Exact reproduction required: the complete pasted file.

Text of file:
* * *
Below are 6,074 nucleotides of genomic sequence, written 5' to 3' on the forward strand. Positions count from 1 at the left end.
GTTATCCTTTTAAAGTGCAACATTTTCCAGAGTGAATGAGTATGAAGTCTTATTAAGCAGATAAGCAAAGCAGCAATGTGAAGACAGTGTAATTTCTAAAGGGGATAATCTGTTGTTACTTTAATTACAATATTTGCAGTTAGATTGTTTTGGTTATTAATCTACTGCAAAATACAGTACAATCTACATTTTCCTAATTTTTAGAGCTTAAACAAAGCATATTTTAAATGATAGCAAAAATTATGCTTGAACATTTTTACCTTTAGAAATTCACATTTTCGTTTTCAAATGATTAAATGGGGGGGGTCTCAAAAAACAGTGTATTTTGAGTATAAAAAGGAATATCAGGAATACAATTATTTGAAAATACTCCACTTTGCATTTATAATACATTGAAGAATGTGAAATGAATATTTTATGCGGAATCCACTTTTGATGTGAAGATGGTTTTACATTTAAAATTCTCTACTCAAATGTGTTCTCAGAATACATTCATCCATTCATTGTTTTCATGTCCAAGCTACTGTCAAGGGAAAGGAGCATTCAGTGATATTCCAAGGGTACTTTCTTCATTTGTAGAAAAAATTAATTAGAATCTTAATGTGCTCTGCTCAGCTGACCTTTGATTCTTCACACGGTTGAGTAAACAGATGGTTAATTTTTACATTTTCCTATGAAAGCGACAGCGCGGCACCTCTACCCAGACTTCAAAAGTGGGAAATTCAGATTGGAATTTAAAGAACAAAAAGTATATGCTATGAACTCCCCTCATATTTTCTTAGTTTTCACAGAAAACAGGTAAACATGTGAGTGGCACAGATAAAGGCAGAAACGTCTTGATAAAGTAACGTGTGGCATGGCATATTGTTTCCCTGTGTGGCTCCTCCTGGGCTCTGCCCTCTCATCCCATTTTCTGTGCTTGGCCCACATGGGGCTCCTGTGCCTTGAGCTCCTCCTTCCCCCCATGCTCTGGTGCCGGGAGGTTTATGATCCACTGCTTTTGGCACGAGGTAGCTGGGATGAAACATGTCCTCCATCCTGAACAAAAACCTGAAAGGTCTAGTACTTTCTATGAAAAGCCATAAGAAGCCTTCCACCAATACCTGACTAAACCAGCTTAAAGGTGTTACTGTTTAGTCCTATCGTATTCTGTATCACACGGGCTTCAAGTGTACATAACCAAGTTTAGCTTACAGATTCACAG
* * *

Below are 6,074 nucleotides of genomic sequence, written 5' to 3' on the forward strand. Positions count from 1 at the left end.
GTTATCCTTTTAAAGTGCAACATTTTCCAGAGTGAATGAGTATGAAGTCTTATTAAGCAGATAAGCAAAGCAGCAATGTGAAGACAGTGTAATTTCTAAAGGGGATAATCTGTTGTTACTTTAATTACAATATTTGCAGTTAGATTGTTTTGGTTATTAATCTACTGCAAAATACAGTACAATCTACATTTTCCTAATTTTTAGAGCTTAAACAAAGCATATTTTAAATGATAGCAAAAATTATGCTTGAACATTTTTACCTTTAGAAATTCACATTTTCGTTTTCAAATGATTAAATGGGGGGGGTCTCAAAAAACAGTGTATTTTGAGTATAAAAAGGAATATCAGGAATACAATTATTTGAAAATACTCCACTTTGCATTTATAATACATTGAAGAATGTGAAATGAATATTTTATGCGGAATCCACTTTTGATGTGAAGATGGTTTTACATTTAAAATTCTCTACTCAAATGTGTTCTCAGAATACATTCATCCATTCATTGTTTTCATGTCCAAGCTACTGTCAAGGGAAAGGAGCATTCAGTGATATTCCAAGGGTACTTTCTTCATTTGTAGAAAAAATTAATTAGAATCTTAATGTGCTCTGCTCAGCTGACCTTTGATTCTTCACACGGTTGAGTAAACAGATGGTTAATTTTTACATTTTCCTATGAAAGCGACAGCGCGGCACCTCTACCCAGACTTCAAAAGTGGGAAATTCAGATTGGAATTTAAAGAACAAAAAGTATATGCTATGAACTCCCCTCATATTTTCTTAGTTTTCACAGAAAACAGGTAAACATGTGAGTGGCACAGATAAAGGCAGAAACGTCTTGATAAAGTAACGTGTGGCATGGCATATTGTTTCCCTGTGTGGCTCCTCCTGGGCTCTGCCCTCTCATCCCATTTTCTGTGCTTGGCCCACATGGGGCTCCTGTGCCTTGAGCTCCTCCTTCCCCCCATGCTCTGGTGCCGGGAGGTTTATGATCCACTGCTTTTGGCACGAGGTAGCTGGGATGAAACATGTCCTCCATCCTGAACAAAAACCTGAAAGGTCTAGTACTTTCTATGAAAAGCCATAAGAAGCCTTCCACCAATACCTGACTAAACCAGCTTAAAGGTGTTACTGTTTAGTCCTATCGTATTCTGTATCACACGGGCTTCAAGTGTACATAACCAAGTTTAGCTTACAGATTCACAG